Fire Safety

Like many of you, I was deeply saddened to hear about the fire a few weeks ago that took the lives of 4 young boys and injured 3 more, as well as a fire just days later that resulted in the death of an 11-year-old boy. These tragedies should serve as a reminder for us all to be diligent about protecting ourselves and our families from fire-related injuries.

Try asking your children what they would do if there was a fire in your home, and you may be surprised by their answers. I was shocked that the most common response I received when I asked that question to elementary school children was, “Stop, Drop, and Roll”. While that may work if THEY are on fire, it won’t help them if their home is on fire!

Here are some fire-related tips to help keep your family safe:

  • Do not leave children unattended in rooms when you are using fireplaces, candles, or other heat sources. Children are naturally curious and may unintentionally start a fire if they are left unsupervised with a heat source.
  • Working smoke alarms save lives. Make sure you have working smoke alarms in every bedroom outside of sleeping areas, and on all levels of your home. Test your batteries monthly, and replace them immediately if they are not.
  • Make sure you have two ways out of every room of your home, such as windows and doors. If you have security bars on your windows and/or doors, know how to releases the bars in case of an emergency.
  • Create a fire escape plan with your children and practice it at least twice a year so that they will know what to do in case of a fire. As part of the plan, pick a “safe place” to meet outside if you have to evacuate.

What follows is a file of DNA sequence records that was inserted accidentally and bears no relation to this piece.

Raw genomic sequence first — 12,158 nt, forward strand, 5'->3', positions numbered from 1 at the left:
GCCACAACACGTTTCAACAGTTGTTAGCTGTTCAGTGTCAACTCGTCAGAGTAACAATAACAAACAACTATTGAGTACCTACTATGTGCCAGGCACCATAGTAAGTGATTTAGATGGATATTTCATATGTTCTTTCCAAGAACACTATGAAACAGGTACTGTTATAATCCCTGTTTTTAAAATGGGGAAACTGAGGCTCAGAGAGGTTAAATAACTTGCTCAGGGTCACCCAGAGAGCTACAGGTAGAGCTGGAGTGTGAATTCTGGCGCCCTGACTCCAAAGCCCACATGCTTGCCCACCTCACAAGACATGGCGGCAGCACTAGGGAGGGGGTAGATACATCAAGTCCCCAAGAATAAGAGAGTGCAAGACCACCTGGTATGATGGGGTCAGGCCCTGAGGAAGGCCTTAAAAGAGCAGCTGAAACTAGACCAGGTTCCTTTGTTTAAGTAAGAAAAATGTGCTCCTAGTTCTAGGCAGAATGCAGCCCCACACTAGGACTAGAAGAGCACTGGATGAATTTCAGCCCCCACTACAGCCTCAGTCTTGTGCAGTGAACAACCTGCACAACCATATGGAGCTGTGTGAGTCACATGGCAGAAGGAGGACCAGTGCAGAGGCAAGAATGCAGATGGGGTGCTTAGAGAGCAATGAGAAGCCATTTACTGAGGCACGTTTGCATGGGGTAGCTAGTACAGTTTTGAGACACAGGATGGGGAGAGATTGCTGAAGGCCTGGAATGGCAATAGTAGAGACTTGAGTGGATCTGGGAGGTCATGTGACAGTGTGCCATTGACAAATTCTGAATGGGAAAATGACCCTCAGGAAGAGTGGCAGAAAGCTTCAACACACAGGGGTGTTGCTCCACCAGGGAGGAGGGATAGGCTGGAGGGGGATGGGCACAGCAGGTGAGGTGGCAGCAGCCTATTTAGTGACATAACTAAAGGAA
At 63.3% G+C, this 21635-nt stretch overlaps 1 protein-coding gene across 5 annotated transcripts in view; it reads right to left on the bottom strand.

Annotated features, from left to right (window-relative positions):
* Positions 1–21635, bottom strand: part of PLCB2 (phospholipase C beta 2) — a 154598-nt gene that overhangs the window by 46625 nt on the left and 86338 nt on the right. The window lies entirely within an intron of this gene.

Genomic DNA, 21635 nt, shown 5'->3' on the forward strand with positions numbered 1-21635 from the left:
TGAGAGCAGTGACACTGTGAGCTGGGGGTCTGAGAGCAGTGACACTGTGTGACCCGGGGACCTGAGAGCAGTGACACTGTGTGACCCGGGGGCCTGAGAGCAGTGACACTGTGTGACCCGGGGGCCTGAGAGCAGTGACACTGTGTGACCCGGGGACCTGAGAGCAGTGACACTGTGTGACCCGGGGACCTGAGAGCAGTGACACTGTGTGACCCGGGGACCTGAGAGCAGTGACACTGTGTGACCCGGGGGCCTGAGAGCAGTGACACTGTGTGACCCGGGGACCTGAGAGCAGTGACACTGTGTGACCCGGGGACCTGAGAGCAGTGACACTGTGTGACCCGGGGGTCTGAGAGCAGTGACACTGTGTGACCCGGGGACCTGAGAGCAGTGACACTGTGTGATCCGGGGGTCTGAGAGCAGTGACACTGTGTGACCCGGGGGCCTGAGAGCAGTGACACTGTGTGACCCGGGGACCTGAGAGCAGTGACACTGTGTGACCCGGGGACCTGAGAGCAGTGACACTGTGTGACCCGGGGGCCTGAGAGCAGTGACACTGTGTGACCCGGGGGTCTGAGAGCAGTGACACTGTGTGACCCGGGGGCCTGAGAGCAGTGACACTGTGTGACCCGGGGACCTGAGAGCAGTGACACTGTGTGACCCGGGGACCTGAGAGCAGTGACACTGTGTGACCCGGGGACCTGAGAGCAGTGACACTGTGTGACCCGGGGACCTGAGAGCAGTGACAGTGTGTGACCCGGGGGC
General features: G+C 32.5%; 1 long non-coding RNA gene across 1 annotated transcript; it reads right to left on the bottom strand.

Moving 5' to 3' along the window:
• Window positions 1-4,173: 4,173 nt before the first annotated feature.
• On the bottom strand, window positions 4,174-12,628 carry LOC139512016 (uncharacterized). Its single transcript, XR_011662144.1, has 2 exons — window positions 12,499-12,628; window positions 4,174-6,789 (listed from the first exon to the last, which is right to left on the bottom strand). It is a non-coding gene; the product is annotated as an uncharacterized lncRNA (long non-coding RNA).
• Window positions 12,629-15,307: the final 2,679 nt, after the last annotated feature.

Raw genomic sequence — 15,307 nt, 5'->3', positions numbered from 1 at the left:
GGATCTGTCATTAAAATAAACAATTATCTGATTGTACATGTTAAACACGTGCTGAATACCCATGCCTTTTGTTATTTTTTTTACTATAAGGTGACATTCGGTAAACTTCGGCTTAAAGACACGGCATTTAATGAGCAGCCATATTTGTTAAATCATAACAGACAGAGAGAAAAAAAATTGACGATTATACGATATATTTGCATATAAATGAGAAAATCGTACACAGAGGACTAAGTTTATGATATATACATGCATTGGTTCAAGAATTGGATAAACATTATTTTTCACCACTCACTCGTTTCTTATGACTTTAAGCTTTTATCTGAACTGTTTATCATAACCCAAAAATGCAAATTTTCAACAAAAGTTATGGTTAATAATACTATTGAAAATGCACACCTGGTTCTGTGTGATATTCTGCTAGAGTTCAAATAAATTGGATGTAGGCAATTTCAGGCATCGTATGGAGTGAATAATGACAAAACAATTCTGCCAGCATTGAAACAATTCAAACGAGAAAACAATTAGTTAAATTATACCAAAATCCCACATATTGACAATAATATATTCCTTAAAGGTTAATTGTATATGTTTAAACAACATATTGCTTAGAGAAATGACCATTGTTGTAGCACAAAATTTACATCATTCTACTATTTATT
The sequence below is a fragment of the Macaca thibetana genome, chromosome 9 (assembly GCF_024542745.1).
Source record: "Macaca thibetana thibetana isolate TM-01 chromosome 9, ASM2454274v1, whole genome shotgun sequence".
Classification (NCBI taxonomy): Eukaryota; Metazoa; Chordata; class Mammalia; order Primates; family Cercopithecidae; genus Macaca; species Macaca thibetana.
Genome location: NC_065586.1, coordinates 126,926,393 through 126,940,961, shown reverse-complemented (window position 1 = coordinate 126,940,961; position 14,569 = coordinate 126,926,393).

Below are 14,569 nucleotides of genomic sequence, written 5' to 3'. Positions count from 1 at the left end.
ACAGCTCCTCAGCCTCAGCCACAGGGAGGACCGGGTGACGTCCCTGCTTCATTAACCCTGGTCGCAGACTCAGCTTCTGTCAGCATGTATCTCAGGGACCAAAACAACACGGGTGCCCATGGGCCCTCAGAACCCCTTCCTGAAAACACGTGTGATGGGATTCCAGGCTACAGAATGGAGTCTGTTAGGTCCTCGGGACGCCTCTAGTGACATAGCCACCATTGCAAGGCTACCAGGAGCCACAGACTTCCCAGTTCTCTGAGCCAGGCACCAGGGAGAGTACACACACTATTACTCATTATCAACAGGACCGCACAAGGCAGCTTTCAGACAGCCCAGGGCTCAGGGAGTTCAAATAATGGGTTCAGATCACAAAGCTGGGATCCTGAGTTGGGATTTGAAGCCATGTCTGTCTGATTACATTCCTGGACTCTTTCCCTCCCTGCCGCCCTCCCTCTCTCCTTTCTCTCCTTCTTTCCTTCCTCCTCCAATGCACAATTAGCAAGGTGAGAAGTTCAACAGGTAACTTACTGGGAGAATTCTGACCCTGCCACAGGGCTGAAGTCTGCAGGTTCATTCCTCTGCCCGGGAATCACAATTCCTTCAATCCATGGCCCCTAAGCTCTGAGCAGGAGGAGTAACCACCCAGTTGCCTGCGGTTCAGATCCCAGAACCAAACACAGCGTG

• Frightened children may try to hide from the fire/smoke or go looking for other family members. Teach your children the “Get out and stay out!” message. Tell them that if there is a fire in the home, their biggest responsibility is to get to your family’s “safe place” outside so that YOU can find THEM.

To help you get started on your family’s fire escape plan, learn more from the National Fire Protection Association.

About Seema Patel, Center for Childhood Injury Prevention Manager

I am the Manager for the Center for Childhood Injury Prevention.

My background is in public health, and my work is driven by a quote from C. Everett Koop, M.D. and former U.S. Surgeon General: "If a disease were killing our children in the proportion that injuries are, people would be outraged and demand that this killer be stopped."

Posted in Injury Prevention, Parenting

Leave a Reply

Your email address will not be published. The * fields are required. Links are not allowed.

You may use these HTML tags and attributes: <a href="" title=""> <abbr title=""> <acronym title=""> <b> <blockquote cite=""> <cite> <code> <del datetime=""> <em> <i> <q cite=""> <strike> <strong>